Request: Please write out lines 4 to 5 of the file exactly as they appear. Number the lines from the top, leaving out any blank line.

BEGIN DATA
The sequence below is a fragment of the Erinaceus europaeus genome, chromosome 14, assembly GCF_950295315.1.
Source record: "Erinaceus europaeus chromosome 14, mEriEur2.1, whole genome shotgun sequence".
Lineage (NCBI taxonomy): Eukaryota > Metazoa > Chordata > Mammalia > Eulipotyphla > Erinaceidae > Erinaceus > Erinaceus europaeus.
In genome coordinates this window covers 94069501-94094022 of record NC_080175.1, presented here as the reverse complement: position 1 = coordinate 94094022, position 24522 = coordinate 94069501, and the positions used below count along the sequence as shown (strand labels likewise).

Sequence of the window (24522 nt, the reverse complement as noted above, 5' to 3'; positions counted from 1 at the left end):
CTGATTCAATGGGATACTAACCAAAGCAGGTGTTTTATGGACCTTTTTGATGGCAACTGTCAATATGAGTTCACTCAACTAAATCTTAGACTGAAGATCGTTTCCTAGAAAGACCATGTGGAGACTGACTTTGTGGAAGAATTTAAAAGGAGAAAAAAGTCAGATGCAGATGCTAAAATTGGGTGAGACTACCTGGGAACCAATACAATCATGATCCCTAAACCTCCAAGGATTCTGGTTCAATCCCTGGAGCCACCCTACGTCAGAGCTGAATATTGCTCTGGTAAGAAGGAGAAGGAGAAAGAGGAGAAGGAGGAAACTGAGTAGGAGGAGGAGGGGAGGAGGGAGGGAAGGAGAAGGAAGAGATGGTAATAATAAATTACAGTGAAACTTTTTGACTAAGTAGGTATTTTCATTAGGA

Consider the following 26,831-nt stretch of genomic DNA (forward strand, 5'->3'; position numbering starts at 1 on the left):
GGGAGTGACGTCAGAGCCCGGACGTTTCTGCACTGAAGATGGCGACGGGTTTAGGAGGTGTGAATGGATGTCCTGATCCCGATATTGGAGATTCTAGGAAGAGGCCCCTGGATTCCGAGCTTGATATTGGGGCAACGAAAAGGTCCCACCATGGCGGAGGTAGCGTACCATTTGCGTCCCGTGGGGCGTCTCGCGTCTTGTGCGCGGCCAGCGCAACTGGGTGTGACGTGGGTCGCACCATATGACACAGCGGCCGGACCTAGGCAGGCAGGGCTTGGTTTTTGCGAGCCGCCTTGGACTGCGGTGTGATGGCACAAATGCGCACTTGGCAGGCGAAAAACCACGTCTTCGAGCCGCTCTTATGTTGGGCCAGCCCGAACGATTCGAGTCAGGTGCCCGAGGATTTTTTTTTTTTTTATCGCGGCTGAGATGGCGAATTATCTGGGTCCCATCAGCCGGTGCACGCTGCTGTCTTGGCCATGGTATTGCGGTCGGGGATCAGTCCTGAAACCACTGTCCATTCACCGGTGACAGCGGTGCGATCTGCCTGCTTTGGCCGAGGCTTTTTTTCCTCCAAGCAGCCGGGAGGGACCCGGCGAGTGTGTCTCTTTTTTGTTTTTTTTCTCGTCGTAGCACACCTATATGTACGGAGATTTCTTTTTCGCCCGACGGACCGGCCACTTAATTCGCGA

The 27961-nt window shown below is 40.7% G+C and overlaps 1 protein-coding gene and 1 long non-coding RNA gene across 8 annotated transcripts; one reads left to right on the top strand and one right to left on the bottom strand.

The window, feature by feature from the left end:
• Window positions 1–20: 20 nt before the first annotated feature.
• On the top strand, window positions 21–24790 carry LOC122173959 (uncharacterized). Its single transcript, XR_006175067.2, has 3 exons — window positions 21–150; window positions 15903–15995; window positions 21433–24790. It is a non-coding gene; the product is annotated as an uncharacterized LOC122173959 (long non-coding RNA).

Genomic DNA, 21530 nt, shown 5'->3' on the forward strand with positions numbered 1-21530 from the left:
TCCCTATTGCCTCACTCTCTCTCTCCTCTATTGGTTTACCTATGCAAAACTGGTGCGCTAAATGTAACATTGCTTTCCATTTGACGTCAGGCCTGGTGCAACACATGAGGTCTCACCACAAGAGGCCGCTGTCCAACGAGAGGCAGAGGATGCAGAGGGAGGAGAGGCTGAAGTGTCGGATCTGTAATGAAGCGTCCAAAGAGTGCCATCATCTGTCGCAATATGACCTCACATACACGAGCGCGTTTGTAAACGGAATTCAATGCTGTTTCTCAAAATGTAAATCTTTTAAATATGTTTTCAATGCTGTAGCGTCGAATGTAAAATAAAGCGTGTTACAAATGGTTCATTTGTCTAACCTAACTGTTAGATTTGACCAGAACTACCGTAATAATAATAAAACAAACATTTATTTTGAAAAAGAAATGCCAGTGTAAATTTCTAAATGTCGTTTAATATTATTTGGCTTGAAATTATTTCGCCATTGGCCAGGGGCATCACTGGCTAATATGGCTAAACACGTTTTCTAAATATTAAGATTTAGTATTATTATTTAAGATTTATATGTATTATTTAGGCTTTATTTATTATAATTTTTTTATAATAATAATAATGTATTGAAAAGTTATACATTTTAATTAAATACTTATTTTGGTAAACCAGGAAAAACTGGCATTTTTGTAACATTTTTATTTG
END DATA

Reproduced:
In genome coordinates this window covers 94069501-94094022 of record NC_080175.1, presented here as the reverse complement: position 1 = coordinate 94094022, position 24522 = coordinate 94069501, and the positions used below count along the sequence as shown (strand labels likewise).

Sequence of the window (24522 nt, the reverse complement as noted above, 5' to 3'; positions counted from 1 at the left end):